Mark Steel knows how to soften up an Edinburgh audience – you just let them know you’re glad to be in a country where not everyone voted for the Conservatives. Although a later straw poll will show that a good proportion of the audience are Steel’s fellow Londoners, he probably received the biggest cheer of the night for that one comment. “But no ranting tonight,” he cautioned. Steel is here to discover with us, as the title of the show suggests, ‘Who Do I Think I Am?’
By the end of the show we’ll know precisely why there’s more than a bit of irony in Steel’s outspoken left-wing credentials. He’s relaxed about sharing the story of his adoption just after birth, about the pregnant and unmarried 19-year-old Scottish model who lived in the same stair as his auntie and uncle, and her decision to let Steel’s parents take his infant self when it was explained they couldn’t have children of their own. He grew up in the Badlands of Swanley, Kent, but he’s South London through and through; that his place of birth was North London is probably the least surprising revelation here.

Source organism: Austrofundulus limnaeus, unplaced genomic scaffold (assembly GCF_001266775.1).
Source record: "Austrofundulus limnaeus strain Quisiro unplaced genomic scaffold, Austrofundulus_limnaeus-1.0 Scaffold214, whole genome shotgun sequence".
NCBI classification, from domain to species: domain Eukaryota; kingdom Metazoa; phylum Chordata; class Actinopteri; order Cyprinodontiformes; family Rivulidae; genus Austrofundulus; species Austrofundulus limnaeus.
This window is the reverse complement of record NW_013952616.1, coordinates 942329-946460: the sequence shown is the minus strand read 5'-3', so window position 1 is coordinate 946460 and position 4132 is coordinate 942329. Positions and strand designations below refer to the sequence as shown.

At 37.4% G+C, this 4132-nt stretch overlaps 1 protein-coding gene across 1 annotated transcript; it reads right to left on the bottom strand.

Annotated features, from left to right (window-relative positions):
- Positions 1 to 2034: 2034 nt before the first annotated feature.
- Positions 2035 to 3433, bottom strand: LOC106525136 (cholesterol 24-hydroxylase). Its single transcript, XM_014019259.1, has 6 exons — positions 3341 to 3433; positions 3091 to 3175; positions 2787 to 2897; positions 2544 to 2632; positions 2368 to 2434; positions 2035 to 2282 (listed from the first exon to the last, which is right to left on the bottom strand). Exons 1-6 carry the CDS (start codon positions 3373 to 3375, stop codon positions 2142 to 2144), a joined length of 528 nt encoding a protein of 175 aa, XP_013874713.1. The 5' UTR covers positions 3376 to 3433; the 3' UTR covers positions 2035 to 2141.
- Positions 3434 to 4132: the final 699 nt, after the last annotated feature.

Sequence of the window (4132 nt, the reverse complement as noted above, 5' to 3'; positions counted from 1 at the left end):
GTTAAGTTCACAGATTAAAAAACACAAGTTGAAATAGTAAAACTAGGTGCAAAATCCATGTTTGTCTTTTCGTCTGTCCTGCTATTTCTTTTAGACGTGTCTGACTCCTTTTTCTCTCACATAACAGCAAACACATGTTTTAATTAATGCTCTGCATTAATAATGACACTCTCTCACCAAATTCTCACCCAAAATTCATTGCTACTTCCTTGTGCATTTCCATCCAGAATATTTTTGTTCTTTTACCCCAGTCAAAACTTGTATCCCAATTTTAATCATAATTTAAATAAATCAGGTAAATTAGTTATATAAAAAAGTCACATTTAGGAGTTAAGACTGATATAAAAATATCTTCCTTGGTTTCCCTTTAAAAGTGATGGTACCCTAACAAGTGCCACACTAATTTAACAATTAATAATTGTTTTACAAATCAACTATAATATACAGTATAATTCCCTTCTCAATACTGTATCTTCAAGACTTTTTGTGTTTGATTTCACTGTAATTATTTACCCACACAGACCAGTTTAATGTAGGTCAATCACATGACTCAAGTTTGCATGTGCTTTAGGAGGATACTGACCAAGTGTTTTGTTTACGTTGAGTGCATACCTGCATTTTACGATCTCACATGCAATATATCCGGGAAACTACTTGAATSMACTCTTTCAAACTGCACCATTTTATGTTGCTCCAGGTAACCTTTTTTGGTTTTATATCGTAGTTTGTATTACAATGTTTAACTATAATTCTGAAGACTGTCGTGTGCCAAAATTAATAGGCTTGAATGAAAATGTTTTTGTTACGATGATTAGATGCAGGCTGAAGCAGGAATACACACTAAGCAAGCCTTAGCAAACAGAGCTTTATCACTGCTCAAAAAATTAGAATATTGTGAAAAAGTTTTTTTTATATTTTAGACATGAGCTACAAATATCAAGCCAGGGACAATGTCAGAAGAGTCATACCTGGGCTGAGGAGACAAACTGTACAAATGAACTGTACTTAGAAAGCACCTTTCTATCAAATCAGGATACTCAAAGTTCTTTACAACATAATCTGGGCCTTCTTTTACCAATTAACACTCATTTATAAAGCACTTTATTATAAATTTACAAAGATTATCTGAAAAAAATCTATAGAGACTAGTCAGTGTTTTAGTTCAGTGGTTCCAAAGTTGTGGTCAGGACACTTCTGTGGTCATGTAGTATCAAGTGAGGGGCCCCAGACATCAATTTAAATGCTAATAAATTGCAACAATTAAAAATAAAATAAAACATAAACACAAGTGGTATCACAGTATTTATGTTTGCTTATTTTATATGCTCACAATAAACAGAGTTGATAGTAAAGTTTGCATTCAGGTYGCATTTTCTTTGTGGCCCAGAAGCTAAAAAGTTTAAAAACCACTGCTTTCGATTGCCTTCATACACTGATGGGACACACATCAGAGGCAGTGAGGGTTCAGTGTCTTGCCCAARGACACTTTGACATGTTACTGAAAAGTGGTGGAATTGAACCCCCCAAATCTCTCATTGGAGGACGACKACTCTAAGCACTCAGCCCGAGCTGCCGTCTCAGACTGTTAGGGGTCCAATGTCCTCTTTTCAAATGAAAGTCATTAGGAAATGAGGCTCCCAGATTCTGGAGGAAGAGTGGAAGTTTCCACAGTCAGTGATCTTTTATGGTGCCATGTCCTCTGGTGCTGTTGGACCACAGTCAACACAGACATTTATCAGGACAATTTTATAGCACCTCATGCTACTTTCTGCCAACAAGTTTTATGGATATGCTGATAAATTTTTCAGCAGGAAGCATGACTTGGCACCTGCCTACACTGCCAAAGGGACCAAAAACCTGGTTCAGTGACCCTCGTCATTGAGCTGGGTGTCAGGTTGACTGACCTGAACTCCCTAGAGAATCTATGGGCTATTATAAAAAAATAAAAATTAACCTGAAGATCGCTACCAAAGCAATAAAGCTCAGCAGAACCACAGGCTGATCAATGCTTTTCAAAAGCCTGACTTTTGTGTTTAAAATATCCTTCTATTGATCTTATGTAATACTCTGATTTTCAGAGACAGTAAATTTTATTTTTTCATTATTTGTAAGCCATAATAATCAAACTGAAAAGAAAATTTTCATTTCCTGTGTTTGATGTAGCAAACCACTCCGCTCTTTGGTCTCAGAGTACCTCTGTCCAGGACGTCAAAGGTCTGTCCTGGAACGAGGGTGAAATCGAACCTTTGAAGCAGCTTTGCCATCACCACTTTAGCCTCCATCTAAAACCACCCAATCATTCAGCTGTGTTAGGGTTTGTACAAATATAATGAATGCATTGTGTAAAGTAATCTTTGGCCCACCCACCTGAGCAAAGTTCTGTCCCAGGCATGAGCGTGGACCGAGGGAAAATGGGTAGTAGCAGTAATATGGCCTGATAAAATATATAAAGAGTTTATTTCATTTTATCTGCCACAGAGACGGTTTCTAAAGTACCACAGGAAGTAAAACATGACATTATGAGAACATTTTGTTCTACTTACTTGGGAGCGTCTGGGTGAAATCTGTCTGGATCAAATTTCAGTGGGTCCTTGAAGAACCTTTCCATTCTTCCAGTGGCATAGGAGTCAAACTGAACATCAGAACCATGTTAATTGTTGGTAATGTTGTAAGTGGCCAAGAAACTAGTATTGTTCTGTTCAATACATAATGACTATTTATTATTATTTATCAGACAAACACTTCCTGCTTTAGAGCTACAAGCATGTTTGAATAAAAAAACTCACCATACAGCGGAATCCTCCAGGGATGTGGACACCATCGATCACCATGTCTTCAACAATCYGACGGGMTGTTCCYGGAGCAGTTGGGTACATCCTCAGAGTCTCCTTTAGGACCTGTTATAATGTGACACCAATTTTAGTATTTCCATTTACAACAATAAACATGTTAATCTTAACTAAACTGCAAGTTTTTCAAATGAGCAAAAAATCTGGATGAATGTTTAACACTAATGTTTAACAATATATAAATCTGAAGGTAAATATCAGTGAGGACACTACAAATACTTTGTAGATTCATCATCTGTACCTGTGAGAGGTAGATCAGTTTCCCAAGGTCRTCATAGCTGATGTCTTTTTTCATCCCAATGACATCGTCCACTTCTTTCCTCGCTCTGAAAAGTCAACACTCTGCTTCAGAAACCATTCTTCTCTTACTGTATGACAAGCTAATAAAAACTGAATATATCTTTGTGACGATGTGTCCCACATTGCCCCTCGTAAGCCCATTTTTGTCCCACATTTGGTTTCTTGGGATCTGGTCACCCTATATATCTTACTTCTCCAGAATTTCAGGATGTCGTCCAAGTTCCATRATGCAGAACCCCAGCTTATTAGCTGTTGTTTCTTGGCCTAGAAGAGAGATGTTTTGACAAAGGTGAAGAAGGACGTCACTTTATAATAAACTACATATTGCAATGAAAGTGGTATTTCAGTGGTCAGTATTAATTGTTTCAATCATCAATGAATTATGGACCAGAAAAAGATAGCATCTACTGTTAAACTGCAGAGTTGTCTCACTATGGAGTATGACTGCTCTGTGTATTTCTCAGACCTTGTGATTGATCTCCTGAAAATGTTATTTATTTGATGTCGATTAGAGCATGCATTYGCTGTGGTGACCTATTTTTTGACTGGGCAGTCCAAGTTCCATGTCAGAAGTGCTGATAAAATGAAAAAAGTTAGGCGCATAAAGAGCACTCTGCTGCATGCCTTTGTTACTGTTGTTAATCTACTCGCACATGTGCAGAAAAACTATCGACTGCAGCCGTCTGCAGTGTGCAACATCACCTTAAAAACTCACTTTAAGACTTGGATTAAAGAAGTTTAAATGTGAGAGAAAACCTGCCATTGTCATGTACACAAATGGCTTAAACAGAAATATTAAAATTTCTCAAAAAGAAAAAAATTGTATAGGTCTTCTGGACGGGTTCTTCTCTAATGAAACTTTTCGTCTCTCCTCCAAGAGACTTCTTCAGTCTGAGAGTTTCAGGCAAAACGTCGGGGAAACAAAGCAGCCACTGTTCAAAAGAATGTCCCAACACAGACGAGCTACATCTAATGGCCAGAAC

He tells a story which many adoptees might relate to, of mild curiosity bordering on disinterest in his genetic heritage when he was young – he was just glad he had a “proper mum”, one who couldn’t stop him getting into all those character-building scrapes. This became an ever-stronger desire to find his birth parents when he hit his thirties and had kids of his own. “It’s quite a big thing, having kids,” he muses, “she (his birth mother) will probably remember it.” Although anyone reading an interview with Steel prior to his Edinburgh Fringe run might have been dismayed to find that it’s been spoilered already, which is a shame.
His stand-up is typically matey but caustic, ranging across subjects from family to hometowns and football to politics (there is a bit of ranting), but it’s in the storytelling that it really shines. We wouldn’t want to ruin it for audiences who haven’t seen those interviews, but his matter-of-fact tone belies just how entertainingly unlikely his story is revealed to be. “He’s run out of towns to write about, he’s made this bollocks up,” he spits at one point, incredulous himself, and the temptation’s there to believe him. Cathartic and sharply funny as ever, Steel has created a show which is essential viewing for anyone touched by adoption.Reuse content